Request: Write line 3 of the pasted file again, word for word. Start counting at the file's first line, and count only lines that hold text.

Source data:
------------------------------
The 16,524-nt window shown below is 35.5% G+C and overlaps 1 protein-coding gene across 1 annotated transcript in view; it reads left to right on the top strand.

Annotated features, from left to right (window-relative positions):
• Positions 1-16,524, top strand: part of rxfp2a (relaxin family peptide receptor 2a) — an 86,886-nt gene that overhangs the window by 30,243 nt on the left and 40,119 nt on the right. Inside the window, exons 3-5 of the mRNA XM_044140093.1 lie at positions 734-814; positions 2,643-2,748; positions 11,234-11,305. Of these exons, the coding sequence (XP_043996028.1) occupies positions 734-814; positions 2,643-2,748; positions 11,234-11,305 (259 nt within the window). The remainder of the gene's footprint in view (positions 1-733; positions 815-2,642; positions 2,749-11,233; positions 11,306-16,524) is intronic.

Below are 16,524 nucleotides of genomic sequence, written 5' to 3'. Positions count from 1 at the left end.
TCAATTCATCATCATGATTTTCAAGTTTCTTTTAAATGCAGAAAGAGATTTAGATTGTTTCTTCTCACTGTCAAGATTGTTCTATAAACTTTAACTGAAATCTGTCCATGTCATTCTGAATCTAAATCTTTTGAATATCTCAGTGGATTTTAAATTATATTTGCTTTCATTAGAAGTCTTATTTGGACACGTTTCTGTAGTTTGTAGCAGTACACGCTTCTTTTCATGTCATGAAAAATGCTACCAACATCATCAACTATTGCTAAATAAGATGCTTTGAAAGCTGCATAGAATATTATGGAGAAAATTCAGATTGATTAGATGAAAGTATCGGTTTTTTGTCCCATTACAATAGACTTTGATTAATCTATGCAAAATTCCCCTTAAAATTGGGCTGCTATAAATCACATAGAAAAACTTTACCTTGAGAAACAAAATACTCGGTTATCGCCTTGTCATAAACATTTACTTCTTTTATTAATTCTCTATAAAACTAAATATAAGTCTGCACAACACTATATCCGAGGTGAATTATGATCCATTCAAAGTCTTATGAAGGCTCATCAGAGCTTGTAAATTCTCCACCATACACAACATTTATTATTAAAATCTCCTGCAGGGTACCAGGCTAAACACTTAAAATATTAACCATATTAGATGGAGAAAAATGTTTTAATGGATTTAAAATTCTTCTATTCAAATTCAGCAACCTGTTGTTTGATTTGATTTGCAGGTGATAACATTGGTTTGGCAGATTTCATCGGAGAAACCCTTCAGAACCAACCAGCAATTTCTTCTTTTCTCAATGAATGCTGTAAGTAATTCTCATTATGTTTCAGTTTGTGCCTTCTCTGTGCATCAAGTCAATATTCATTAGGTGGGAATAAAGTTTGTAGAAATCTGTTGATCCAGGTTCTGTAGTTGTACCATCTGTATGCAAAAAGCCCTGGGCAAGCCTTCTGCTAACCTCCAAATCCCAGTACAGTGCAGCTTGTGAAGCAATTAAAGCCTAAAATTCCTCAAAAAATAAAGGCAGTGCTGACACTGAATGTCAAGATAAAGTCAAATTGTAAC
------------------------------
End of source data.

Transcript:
• Positions 1-16,524, top strand: part of rxfp2a (relaxin family peptide receptor 2a) — an 86,886-nt gene that overhangs the window by 30,243 nt on the left and 40,119 nt on the right. Inside the window, exons 3-5 of the mRNA XM_044140093.1 lie at positions 734-814; positions 2,643-2,748; positions 11,234-11,305. Of these exons, the coding sequence (XP_043996028.1) occupies positions 734-814; positions 2,643-2,748; positions 11,234-11,305 (259 nt within the window). The remainder of the gene's footprint in view (positions 1-733; positions 815-2,642; positions 2,749-11,233; positions 11,306-16,524) is intronic.